Comparing courses keeps an idle mind out of trouble and in the case of comparing Cypress Point and Fishers Island, it can actually be instructive in terms of appreciating certain qualities that each course possesses. Though distinctly different, both coursescan lay claim to being the most enchanting place on their respective coasts for a game. The property at the Cypress Point Club is more diverse as it features woodland, dunes and coastal portions. Conversely, Fishers Island features many more holes along the coast with water in view from all but a few holes. The soil is sandy at Cypress and Alister MacKenzie built many of his green complexes to meld into their surrounds.
Fishers Island has more abrupt topography and Seth Raynor routedtwelve holes to touch its rocky shoreline. As was his want, Seth Raynor pushed up many of the greens, and in this case he created numerous plateau greens. The green complexes are more fortified in appearance at Fishers Island than at Cypress. Fishers Island doesn’t have the artistry of Cypress Point; Seth Raynor‘s style is more manufactured and engineeredthan MacKenzie’s. The fact that Seth Raynor got the rocky site and MacKenzieinherited thesandy one is just fine with the author. In many respects, Seth Raynor‘s pushed up greens on such holes as the 3rd, 7th, and 11th only add drama to their alreadyexcitinglocations. There are two othertelling factors with these elevated green pads. Firstly,the back drop to the flag stick is often well in the distance, as in mainland Connecticut! The 3rd, 6th, 7th, 9th, 10th, and 11th holes have nothing around the green to assist the golfer in gauging the distance for his approach shot.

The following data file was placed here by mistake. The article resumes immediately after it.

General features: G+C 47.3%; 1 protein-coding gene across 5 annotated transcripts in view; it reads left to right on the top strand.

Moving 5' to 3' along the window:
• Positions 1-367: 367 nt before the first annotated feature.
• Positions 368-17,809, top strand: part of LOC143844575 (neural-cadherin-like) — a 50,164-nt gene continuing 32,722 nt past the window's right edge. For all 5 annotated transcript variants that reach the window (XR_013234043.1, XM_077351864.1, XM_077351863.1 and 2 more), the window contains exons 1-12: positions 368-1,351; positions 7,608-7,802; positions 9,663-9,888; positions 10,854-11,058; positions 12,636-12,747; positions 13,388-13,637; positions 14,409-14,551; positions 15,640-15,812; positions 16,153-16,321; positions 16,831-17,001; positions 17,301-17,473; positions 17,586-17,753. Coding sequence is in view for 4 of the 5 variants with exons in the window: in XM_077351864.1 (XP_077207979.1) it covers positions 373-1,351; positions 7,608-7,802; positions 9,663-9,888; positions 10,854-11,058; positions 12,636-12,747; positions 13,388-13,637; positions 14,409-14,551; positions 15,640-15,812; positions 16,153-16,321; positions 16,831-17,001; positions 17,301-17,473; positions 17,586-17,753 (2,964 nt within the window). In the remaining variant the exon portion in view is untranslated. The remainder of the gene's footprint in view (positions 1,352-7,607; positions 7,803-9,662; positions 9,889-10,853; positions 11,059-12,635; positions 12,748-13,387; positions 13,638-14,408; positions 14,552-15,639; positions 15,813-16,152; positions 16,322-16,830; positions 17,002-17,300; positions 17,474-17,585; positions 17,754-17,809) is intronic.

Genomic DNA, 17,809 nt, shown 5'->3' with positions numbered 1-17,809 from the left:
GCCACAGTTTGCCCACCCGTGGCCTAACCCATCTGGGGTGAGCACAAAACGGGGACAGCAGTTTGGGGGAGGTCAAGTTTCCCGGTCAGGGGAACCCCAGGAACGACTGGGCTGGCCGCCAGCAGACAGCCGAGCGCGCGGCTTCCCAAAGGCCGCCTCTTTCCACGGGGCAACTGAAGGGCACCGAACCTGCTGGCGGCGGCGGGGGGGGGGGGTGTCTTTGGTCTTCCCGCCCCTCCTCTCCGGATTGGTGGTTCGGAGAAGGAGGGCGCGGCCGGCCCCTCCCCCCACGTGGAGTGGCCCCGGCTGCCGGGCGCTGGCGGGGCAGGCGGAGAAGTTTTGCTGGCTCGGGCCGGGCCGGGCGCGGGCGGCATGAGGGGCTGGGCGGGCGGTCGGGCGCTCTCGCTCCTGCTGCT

This featureis more dominate at Fishers Island than any other course in the United States. Many of Fishers Island members come from the Winged Foot type clubs in New York and Connecticut were trees frame every hole. There is no such (mis)fortune at Fishers Island (side note: thetrouble past numerous greens (the 3rd, 4th, 7th, 9th, 11th, 13th, and 18th ) is often worse than that in front of the green). Secondly, running shots in low under the wind is tricky to some of these green pads. Some fairways feeddirectly onto the greens such as at the 1st, 8th, 13th and 14th holes and a running shot is fairly straightforward. The going gets tougher with the more pronounced green pads such as at the 3rd, 7th and 11th holes but Seth Raynor always provides a way onto the green, provided the golfer is coming in from theproper angle. Green Keeper Don Beck does a superb job of maintaining the fairways in a fast and firm manner and seeing a ball bounding along the ground at Fishers Island is one of the game’s great joys.